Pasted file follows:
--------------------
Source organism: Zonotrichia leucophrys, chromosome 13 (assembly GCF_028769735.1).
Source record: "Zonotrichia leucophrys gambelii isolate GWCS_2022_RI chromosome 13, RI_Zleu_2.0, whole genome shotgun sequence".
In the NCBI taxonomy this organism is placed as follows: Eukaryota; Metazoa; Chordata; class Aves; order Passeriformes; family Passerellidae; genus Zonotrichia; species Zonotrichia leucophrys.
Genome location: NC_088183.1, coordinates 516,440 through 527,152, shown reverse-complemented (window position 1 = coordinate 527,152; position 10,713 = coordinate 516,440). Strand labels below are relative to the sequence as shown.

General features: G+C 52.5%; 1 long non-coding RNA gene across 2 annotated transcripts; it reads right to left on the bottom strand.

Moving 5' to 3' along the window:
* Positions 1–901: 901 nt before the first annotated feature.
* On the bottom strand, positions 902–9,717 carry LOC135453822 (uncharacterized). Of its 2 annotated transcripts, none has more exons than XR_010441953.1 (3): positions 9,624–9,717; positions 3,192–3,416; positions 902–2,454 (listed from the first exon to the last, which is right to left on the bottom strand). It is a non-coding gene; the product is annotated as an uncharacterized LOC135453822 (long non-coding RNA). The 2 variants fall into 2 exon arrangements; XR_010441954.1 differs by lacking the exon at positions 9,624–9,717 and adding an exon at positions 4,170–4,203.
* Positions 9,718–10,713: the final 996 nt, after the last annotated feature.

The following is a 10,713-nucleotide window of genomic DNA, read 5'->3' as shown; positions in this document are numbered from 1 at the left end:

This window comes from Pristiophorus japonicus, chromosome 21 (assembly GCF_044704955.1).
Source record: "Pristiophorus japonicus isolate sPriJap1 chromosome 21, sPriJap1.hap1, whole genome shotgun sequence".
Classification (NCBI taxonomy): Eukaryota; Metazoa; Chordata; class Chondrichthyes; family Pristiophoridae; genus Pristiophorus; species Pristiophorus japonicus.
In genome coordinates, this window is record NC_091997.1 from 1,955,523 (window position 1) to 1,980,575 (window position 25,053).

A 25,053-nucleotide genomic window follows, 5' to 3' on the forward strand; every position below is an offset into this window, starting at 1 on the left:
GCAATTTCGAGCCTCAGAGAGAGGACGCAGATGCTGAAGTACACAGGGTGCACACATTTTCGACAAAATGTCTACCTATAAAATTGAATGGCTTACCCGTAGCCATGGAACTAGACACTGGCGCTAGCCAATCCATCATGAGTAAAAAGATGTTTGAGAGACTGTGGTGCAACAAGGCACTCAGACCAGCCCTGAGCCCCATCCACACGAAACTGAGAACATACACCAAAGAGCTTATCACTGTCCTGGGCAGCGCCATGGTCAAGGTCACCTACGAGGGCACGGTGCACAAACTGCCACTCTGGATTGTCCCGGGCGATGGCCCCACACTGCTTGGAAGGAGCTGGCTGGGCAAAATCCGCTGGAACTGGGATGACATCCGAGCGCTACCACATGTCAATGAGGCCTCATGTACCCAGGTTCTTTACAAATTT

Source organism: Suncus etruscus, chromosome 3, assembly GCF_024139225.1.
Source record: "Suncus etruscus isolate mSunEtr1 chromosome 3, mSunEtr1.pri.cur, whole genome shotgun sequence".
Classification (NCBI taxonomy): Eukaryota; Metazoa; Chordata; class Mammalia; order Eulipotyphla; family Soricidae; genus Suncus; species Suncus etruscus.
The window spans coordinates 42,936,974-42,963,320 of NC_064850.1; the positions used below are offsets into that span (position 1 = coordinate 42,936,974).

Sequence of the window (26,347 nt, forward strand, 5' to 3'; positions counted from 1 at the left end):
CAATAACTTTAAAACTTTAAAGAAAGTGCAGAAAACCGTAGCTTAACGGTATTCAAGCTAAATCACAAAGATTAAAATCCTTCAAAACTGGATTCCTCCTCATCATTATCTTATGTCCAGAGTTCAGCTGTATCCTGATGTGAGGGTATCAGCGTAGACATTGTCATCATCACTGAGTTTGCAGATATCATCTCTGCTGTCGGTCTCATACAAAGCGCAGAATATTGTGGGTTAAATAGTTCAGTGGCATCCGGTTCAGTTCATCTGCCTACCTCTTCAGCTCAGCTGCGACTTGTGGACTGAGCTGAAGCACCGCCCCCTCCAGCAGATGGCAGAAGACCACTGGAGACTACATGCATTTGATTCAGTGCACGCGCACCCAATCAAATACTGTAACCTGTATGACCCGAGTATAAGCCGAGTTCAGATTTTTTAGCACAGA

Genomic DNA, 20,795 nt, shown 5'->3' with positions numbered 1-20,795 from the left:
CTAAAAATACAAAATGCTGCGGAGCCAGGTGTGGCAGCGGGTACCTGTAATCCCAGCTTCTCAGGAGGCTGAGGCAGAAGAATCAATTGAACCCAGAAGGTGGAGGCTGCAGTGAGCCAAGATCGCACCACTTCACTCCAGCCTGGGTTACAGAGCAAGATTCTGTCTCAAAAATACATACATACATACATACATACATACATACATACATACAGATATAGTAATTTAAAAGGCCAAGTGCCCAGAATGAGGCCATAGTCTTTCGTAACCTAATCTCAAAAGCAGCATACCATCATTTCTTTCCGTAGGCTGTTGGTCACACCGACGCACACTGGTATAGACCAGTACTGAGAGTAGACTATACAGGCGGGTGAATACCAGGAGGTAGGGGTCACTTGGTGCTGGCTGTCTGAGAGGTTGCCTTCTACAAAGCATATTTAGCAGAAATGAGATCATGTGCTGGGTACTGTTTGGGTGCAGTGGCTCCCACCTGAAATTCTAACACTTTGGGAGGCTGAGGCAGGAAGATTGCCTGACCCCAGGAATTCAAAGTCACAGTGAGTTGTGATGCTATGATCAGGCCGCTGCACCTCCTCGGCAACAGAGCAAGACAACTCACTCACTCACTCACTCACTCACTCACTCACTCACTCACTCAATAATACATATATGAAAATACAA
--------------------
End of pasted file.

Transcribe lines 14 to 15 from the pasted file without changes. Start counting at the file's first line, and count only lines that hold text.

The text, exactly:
In genome coordinates, this window is record NC_091997.1 from 1,955,523 (window position 1) to 1,980,575 (window position 25,053).

A 25,053-nucleotide genomic window follows, 5' to 3' on the forward strand; every position below is an offset into this window, starting at 1 on the left: